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Svjetlost is the leading ophthalmology Clinic in the Southeastern Europe, offering complete ophthalmic services.

Do you know what UV rays do to your eyes and how to properly protect yourself?

Do you know what UV rays do to your eyes and how to properly protect yourself?
Sun rays can seriously damage the eyes and the surrounding eyelid skin and cause loss of visual acuity, cataract development, macular degeneration, and eyelid cancer.
It’s said that the eyes are the mirror of the soul and the most important sense. 
It’s said that love’s tongue is in the eyes (Phineas Fletcher) .. :-) 
 
Simple daily protection and a few tips will help you save your eyes and sensitive skin around them. Over time, sun rays can seriously damage the eyes and the surrounding eyelid skin and cause loss of visual acuity, cataract development, macular degeneration, and eyelid cancer.

Ultraviolet A (UVA) and Ultraviolet B (UVB) rays of sunlight are strong, invisible rays with a wavelength shorter than visible light. They relate to cataract, eyelid tumours and have an important role in the formation of macular degeneration. In addition, they are responsible for premature wrinkle formation, dehydration and ageing of the skin around the eyes, redness and burns. 

If your eyes are exposed to excessive amounts of UV radiation in a short period of time, photokeratitis may develop on the surface of the eye. It manifests with pain, redness of the eye, feeling of a foreign body, hypersensitivity to light and a lot of tearing. Fortunately, it lasts for a few days and usually does not cause permanent vision damage.

Long-term exposure to UV radiation and light of shorter wavelengths may be more serious. Scientific studies and research have shown that exposure to small amounts of UV radiation over a period of several years increases the likelihood of cataract. Cataract is the most common cause of blindness that can be treated. It is a progressive blur of a natural lens that in at least 10% of cases is associated with UV rays, especially UVB.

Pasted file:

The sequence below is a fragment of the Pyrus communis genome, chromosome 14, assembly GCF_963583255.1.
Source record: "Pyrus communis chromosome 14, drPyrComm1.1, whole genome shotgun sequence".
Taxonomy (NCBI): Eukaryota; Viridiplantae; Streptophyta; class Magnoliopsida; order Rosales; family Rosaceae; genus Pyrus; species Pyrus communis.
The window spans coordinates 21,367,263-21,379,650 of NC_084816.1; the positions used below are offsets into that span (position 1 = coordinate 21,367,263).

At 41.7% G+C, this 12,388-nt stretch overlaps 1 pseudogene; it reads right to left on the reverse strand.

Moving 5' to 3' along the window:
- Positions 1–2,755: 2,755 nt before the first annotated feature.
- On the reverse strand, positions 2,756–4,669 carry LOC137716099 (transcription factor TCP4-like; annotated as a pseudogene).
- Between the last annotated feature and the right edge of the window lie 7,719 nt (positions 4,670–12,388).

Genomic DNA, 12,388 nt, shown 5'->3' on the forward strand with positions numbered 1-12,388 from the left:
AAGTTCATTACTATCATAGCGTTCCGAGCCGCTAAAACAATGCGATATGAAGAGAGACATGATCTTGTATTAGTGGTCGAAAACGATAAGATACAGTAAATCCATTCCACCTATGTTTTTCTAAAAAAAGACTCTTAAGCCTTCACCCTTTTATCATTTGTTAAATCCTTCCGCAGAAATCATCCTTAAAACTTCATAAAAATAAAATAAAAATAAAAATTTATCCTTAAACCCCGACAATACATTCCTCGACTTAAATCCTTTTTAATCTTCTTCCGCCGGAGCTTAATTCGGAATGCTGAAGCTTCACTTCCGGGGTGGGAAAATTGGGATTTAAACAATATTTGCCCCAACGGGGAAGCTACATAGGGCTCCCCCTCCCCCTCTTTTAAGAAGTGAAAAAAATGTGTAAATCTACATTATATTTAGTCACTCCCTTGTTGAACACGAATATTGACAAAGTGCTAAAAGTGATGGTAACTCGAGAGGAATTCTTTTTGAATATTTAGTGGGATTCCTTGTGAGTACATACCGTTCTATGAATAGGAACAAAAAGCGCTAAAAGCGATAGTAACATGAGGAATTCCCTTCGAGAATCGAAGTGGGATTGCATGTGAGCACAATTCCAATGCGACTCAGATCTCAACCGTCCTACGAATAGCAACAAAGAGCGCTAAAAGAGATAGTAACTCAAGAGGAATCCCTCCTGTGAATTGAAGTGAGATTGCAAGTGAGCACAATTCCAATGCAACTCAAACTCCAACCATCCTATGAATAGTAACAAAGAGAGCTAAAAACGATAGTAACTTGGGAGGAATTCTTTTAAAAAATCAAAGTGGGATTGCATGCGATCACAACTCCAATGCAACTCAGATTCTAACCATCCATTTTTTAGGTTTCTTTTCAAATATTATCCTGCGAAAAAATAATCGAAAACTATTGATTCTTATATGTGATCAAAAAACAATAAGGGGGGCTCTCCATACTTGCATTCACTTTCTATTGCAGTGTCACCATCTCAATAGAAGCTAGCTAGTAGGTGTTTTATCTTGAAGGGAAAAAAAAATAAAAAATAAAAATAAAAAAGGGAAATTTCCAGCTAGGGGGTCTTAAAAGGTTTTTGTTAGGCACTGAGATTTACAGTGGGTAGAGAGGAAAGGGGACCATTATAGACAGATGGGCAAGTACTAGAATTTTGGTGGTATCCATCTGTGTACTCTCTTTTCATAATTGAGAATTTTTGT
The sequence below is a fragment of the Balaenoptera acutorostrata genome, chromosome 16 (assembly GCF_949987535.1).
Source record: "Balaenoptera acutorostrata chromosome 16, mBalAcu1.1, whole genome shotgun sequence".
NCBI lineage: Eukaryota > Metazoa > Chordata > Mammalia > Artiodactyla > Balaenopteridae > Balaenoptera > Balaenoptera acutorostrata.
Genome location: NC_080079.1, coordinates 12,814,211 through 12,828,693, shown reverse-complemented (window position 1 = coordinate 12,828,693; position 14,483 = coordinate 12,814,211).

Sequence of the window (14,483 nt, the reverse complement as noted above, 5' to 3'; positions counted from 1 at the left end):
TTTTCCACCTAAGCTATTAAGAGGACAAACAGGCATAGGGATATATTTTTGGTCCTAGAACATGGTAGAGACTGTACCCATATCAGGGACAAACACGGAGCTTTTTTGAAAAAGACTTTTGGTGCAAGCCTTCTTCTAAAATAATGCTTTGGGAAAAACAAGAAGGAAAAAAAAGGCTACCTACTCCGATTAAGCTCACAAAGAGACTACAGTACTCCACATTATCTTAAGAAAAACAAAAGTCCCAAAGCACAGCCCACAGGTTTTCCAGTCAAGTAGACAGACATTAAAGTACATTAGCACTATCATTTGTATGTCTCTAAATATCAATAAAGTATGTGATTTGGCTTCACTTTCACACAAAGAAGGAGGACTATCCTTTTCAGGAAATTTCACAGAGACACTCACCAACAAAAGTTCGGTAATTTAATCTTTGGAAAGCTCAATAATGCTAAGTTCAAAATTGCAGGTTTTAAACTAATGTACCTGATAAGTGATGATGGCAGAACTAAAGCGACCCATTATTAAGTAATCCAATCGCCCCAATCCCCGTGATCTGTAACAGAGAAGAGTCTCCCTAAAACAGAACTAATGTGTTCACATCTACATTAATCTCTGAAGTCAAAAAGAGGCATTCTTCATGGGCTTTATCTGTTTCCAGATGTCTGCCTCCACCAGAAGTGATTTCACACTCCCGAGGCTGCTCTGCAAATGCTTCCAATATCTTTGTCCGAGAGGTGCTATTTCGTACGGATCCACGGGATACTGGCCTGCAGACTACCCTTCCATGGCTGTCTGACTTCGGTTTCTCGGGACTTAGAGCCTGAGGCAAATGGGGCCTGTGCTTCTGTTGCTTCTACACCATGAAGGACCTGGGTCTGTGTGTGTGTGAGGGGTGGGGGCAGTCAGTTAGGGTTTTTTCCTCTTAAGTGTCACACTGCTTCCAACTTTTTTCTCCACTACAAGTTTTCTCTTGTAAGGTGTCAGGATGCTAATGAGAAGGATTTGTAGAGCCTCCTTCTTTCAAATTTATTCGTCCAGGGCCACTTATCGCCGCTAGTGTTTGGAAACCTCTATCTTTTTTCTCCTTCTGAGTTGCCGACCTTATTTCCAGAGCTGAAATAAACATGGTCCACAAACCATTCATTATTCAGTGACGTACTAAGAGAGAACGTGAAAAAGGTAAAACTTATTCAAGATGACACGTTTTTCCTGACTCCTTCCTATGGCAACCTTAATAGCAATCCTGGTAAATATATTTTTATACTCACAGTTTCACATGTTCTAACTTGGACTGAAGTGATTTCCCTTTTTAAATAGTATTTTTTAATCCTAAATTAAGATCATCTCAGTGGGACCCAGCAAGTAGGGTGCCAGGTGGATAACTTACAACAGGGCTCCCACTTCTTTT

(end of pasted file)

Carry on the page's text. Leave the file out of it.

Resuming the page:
We should mention macular degeneration. It’s often called old or senile degeneration of yellow spot and is generated by cumulative UV damage of the retina. The macula is the area of the sharpest vision and patients with macular degeneration often say that they cannot see the "centre" of a picture and that it’s blurred, dim or totally missing. This is one of the main causes of vision loss in people over the age of 60.

Eyelids tumours are most common in the lower eyelid and occur in patients with a long history of sun exposure, and "the most infamous" melanomas rarely occur and are associated with intense exposure to sunlight and burns. When they are early diagnosed and treated, these cancers respond well to therapy. Warning signs are bloody lumps, new pigmented lesions of unclear edges, long lasting capillary inflammation and persistent redness of the eye that does not pass through an unexplained loss of eyelashes.
 
Best protection

Lenses, or glasses that absorb UV rays, are the best protection. It is advisable to wear sunglasses throughout the year, even during cloudy days, because also then UVA light can damage the eyes. Glasses on sunglasses come in many shades, from neutral grey, green or brown, which usually offers the nicest picture. Choose the colour that suits you best but be sure to check the labels before purchasing to make sure the lenses provide the appropriate UV protection. Do not forget about other safety measures especially during the summer, such as wearing a hat, using sunscreen and avoiding sunlight in the period from 10am to 4pm. When buying new sunglasses, they should: 

• can absorb and block 99 - 100% UVA and UVB light
• be large enough to protect the eye area and lids - as soon as the skin is covered, the better
• be durable and impact resistant 
• have polarized lenses that eliminate reflection, especially in driving, but also in snow or at sea. 

Enjoy the sun, the snow, the sea, the sport, the theatre ... in life and take care of your eyes !!! 

It’s said that love is born, lives grows and dies in (lovers’) eyes (William Shakespeare). :-) 

Dr. Maja Pauk Gulić, spec. ophthalmologist